Hey there, time traveller!
This article was published 4/3/2011 (1969 days ago), so information in it may no longer be current.
There's something I didn't share with you in last week's column about Justice Robert Dewar.
I went to high school and grew up in the same St. James neighbourhood as Rob Dewar, as he was known.
We may have grown up close in proximity, but we weren't close.
I was a tall, skinny jock.
He was a tall, skinny "brain."
My dad was a journalist, his dad was a judge.
And look what eventually happened.
But what happened with Dewar more recently -- which has been all over the national news -- was less predictable for those who know him well, or even for me. I only knew him well enough to say "congratulations" when I bumped into him on the Trizec building stairs shortly after he was appointed to the bench a year-and-a-half ago.
A couple of people who know Dewar much better, though -- as a person and a legal mind -- called me Friday.
Dave Hill and Bob Sokalski are law partners and Rob Dewar's friends. They phoned me because of the caricature they've seen Dewar turned into since the Free Press broke the story of the conditional sentence he gave a Thompson man for raping a 20-year-old woman and the even more inflammatory reasons he gave.
And they called because judges can't speak for themselves, so they wanted to speak for him. Not to defend what he said in that Thompson courtroom two weeks ago, but to try to provide some insight and perspective on the person they've known and worked with for decades.
Dewar's undoubtedly unintentional, but nonetheless stunningly injudicious, blaming of the victim in the sexual assault case has left an impression about him that doesn't match the man they know and phoned after the story hit the headlines last week.
So who is the real Rob Dewar?
When Sokalski worked with him at Pitblado, he saw Dewar as the "barometer" of fairness at the firm.
In complicated cases, other lawyers went to him for counsel on "what's right, what's ethical, what's decent."
Hill described him as "quiet" and "sensitive... a straight shooter. Very kind. Very loath to criticize. He took things really to heart."
Hill remembered times when, as a lawyer, Dewar would wake up in the middle of the night because he was concerned about a case.
Like Sokolski, Hill saw Dewar as extremely thoughtful.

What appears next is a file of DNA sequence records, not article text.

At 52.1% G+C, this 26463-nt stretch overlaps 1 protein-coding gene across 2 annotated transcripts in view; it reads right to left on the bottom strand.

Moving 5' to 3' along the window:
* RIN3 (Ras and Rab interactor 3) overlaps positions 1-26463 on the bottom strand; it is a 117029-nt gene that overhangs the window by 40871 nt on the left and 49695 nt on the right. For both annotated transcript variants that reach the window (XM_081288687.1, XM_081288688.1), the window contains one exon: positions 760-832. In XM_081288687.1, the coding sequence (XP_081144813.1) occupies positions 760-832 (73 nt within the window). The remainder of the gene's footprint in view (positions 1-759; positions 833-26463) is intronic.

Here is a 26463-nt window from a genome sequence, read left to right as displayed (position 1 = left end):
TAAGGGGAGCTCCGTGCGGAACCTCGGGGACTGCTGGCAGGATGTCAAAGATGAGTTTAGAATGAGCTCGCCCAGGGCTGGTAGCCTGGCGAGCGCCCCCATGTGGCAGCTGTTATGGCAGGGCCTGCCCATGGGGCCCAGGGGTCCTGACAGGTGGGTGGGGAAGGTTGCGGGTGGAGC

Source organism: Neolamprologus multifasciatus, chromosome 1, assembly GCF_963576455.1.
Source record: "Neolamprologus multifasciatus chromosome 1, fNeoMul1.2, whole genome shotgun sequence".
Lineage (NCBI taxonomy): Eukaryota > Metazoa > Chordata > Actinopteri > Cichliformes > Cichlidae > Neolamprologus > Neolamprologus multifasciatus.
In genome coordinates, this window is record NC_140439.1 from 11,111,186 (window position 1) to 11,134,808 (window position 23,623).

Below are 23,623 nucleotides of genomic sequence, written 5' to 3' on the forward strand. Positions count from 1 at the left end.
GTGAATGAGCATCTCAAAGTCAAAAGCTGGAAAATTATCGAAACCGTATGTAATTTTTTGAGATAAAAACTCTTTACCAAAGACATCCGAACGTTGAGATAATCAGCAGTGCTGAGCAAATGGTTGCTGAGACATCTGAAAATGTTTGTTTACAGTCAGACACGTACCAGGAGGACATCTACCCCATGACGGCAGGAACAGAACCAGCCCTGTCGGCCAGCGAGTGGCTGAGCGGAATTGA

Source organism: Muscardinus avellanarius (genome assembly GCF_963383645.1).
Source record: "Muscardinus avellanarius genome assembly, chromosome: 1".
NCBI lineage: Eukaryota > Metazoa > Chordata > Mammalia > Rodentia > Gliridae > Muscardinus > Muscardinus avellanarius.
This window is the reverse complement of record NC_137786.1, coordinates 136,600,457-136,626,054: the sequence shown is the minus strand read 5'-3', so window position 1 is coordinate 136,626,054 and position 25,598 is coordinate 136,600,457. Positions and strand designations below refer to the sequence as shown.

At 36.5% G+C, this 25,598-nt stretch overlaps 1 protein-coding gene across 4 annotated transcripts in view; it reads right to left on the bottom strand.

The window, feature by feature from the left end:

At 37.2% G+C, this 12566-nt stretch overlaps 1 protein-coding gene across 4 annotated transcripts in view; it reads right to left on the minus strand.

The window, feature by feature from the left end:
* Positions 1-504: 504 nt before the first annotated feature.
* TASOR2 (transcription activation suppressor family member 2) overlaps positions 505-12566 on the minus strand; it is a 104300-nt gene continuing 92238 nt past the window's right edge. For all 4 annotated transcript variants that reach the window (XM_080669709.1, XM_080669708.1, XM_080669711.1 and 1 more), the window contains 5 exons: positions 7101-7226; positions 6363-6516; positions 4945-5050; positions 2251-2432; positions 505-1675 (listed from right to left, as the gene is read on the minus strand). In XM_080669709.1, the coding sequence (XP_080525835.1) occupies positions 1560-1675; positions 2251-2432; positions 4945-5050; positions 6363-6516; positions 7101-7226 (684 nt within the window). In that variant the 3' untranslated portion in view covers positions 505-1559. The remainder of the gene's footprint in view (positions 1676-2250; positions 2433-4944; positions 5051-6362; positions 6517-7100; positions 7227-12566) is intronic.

"Certainly not chauvinistic."
Hill said Dewar was always understanding of and sided with female lawyers in the firm who wanted to balance practising law with having a family.
But of all the characterizing of Rob Dewar, none is as perplexing and paradoxical as the one Dave Hill shared about his old law partner.
"He always chose his words carefully, whether he wrote them or said them."
So how could such a respected, careful, considerate and thoughtful lawyer end up looking like the antithesis of all of the above as a judge?
Well, maybe he was out of his element -- he had practised criminal law before being appointed to the bench. But I was surprised to learn from Hill Dewar wasn't inexperienced in cases involving sexual assault.
He handled two civil court matters involving sexual assault; in one case representing the United Church when it was facing civil responsibility for the sexual misconduct of its clergy in church-run residential schools. But there's this caveat.
He didn't act for the victims.
In the end, though, what I was most interested in knowing about Rob Dewar was how he was doing.
"I don't know the answer to that," Hill said, in a serious and concerned tone. "He's a very sensitive guy."
Sokalski said he couldn't say, either.
"I can only imagine," Sokalski said.
I can only imagine, too.
Being isolated, publicly pilloried and left voiceless; a career spent earning a reputation for being the go-to guy for doing the right thing.
And now this.
Even if he could rephrase what he was trying to say, it's way too late.
Even if he wanted to publicly apologize, he can't do that either.
He's in legal and personal limbo.
The judge who's now being judged.
Hopefully, thanks to his friends, he'll be judged with a little more of what good judges try to grant.